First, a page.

When I tried on the shirt with the red pants, I wasn't impressed with the fit. The shirt had always been surprisingly big for a small and had an outrageously deep neckline. So I decided that, since I had a little time, I would lower the shoulder seam to bring up the neckline and shorten the sleeves.

I didn't think to take pictures of this quick and dirty alteration in progress, but essentially I just sewed a new shoulder seam and continued it down the sleeves so there is now a seam at the top of the sleeves.

This required me to remove part of the neckline binding, shorten it, and reattach the two parts of it at the new shoulder seam. It looks terribly messy from the inside, and not quite perfect from the outside, but beggars with a tomorrow-morning deadline can't be choosers!

In the morning, with about 2 hours before we were planning to leave the house for the rest of the day, I checked the forecast again—it had gone up to 77 degrees! The difference between 74 and 77, for me, is the difference between pants and shorts, so I was delighted to trade in my somewhat ill-fitting red pants for my sleek and shiny red satin shorts!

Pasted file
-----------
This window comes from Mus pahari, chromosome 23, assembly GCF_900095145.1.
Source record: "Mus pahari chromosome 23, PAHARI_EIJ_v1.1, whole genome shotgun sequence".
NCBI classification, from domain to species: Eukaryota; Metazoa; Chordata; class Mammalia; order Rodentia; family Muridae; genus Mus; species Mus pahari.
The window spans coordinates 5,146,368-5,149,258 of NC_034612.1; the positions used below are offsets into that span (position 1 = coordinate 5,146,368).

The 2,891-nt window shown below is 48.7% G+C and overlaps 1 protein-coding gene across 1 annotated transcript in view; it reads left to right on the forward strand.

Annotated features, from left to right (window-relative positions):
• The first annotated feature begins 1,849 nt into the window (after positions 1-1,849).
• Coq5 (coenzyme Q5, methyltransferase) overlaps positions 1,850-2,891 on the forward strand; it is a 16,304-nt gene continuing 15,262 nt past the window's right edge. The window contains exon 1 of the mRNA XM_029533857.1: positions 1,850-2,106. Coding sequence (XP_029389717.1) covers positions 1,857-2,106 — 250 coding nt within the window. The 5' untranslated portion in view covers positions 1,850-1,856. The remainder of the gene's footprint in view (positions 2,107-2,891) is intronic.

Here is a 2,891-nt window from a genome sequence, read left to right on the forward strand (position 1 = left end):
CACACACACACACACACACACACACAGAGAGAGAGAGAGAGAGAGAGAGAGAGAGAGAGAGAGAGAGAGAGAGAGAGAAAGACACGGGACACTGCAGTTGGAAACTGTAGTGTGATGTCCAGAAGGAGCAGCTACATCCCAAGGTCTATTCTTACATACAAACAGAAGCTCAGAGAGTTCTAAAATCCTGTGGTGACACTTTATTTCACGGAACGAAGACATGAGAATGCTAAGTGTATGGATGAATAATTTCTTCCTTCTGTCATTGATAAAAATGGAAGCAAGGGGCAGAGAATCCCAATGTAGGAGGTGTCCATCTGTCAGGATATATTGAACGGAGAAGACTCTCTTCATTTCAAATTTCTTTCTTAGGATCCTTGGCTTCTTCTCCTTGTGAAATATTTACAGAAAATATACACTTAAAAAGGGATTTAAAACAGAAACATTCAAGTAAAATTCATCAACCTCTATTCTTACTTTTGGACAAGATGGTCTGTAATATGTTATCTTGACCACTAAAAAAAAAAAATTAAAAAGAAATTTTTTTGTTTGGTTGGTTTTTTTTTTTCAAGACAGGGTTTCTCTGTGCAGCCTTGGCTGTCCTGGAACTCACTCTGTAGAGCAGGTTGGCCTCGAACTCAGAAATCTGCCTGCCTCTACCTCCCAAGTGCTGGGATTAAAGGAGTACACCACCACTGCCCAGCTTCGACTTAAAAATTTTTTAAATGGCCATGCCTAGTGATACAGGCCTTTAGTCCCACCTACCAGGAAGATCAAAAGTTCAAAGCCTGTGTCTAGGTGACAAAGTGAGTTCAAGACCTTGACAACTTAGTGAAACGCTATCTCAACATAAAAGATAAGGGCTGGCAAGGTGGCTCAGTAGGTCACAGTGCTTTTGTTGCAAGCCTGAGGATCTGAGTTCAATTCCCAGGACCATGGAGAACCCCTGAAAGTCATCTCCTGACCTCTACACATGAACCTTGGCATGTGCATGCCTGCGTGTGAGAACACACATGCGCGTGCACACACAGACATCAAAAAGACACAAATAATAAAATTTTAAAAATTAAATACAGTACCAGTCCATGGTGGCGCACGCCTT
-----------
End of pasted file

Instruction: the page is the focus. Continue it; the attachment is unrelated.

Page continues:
By a stroke of luck, I had, at the end of summer, decided to keep these shorts easily accessible, which I don't ordinarily do, usually reserving just a few plain black or denim pairs of shorts for my winter back-of-the-closet collection. I think I had planned to wear these red ones to a concert which I never actually attended. In any case, I was glad I'd kept them around, because I finally got to wear them, and turn my blue-and-red outfit from just an everyday frumpy getup to something much more flashy!

The problem was, the pants were too flashy. They outshone the rather muted fish and looked out of place. I decided I needed to bring the fish up to the level of the pants by adding some glitter!

I used Elmer's School Glue, so I could wash off the glitter if it turned out to be a total travesty, but fortunately it didn't! (Unfortunately, I still used Elmer's School Glue, so I can never wash this project!)

I put a plastic bag inside the shirt so I wouldn't accidentally glue the two halves of it together.

Then I put down glue on the curves of the fish's scales, along its back where it looked like light would reflect if it were 3-dimensional, then I sprinkled the shirt with glitter.